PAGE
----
It can be necessary to share interrupt sources between processors of different classes. Interrupt sources may need to be connected to both interrupt controllers, which is relatively simple for wired interrupts. NVIC would need wrapper logic to handle message-based interrupts. For example: A sensor which can be serviced by an always-on Cortex-M core, when the Cortex-A processors are asleep. The GIC architecture is intended for use with Cortex-A and Cortex-R class processors, however, there is no support for connecting Cortex-M processors to GICv3/v4 interrupt controllers. Cortex-M processors have their own interrupt controller, called Nested Vector Interrupt Controller (NVIC), which has a similar programmer’s model and functionality to the GIC.
Option 1: Wired interrupt
- Advantage: Easy system design
- Disadvantage: Higher software overhead when switching interrupt allocation
NVIC configuration is accessible from the Cortex-M processor only
GIC configuration might not be accessible from Cortex-M processor
Use software mailbox to synchronize configuration changes (requires IPC)
Option 2: Message-based interrupt
- Advantages: Small hardware cost; significant reduction in software overhead for interrupt allocation
- Flexible design options, for example:
Message from Cortex-A to Cortex-M
Message from Cortex-M to Cortex-A
Interrupt distribution unit (shared)
See Figure 3 below for the system design options.
Figure 3: Two system design options for interrupts, for example with ARM Cortex-A and Cortex-M processors
3. How do you handle inter-processor communication?
Software running on two different processors needs to be able to communicate with each other. There are two elements to this:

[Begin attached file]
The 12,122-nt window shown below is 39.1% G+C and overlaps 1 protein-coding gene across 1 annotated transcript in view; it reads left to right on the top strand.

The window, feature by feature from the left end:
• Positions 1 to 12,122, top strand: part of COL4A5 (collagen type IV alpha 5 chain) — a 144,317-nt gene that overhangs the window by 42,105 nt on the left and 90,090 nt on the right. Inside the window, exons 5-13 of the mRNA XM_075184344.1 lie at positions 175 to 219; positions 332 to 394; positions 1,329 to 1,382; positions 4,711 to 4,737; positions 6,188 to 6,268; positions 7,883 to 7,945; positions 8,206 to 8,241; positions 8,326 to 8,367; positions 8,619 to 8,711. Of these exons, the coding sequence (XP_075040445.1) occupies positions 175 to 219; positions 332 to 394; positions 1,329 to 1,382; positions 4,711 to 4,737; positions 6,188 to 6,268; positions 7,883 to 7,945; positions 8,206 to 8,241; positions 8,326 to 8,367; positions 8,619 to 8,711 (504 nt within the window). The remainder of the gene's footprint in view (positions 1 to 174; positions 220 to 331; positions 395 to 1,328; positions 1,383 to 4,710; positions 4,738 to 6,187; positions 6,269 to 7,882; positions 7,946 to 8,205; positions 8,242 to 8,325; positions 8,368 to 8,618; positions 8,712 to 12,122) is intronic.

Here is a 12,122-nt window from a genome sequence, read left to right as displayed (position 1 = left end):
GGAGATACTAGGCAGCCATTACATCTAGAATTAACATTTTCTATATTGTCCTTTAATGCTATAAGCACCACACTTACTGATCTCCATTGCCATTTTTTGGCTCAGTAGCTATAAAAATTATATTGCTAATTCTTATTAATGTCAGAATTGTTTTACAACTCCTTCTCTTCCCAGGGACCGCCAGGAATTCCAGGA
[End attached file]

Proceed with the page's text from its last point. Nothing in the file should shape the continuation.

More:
- Sending interrupt across to other processor(s)
- Shared memory for mail boxes / semaphores data
Such communication would typically be via mail boxes in shared memory. This would need to be memory that is part of the main system’s address space, so that, for example, both the Cortex-A processors and the Cortex-M subsystem have visibility.
Such mail boxes might be complimented by door-bell interrupts, to signal the presence of new messages or the completion of previous commands. This requires a mechanism for each processor to generate interrupts in the other’s interrupt controller. See an example system diagram in Figure 4 below.
Here are a few use cases of when this communication is required, using Cortex processors as an example:
- Cortex-A system requesting system control activities from Cortex-M system controller
- Cortex-M sensor hub reporting data to Cortex-A processors
- Initiating hand over of a shared peripheral from one system to another
Figure 4: Handling inter-processor communication between Cortex-A, Cortex-R and Cortex-M processor subsystems
4. How do you handle Secure/Non-secure state communication?
Architecting security in modern compute systems is a necessary requirement to enable devices to counter specific threats that it might experience. Typical use cases include: the protection of authentication mechanisms, cryptography, key material and digital rights management (DRM).
Key considerations when implementing security in an HMP system (see Figure 5 for an example system diagram):
- If you are combining processors that do not use TrustZone security extension, the compute subsystem using must be defined as always Secure (e.g. system control processor subsystem) or always Non-secure (e.g. audio subsystem)
- Ensure that the debug system matches the security domains for each processor
- System memory partitioning and interrupt distribution in the Secure/Non-secure worlds across the two processor subsystems
- Secure and Non-secure memory partitioning must match between the different processor subsystems
Figure 5: An example of an HMP system with hardware-enforced security, using TrustZone security extension and Cortex processors
Needless to say, there are a number of other design considerations to bear in mind when designing heterogeneous multiprocessing (HMP) systems. This blog only scratches the surface of the system design choices – download the full whitepaper to see more hardware system diagrams and the software considerations, as well.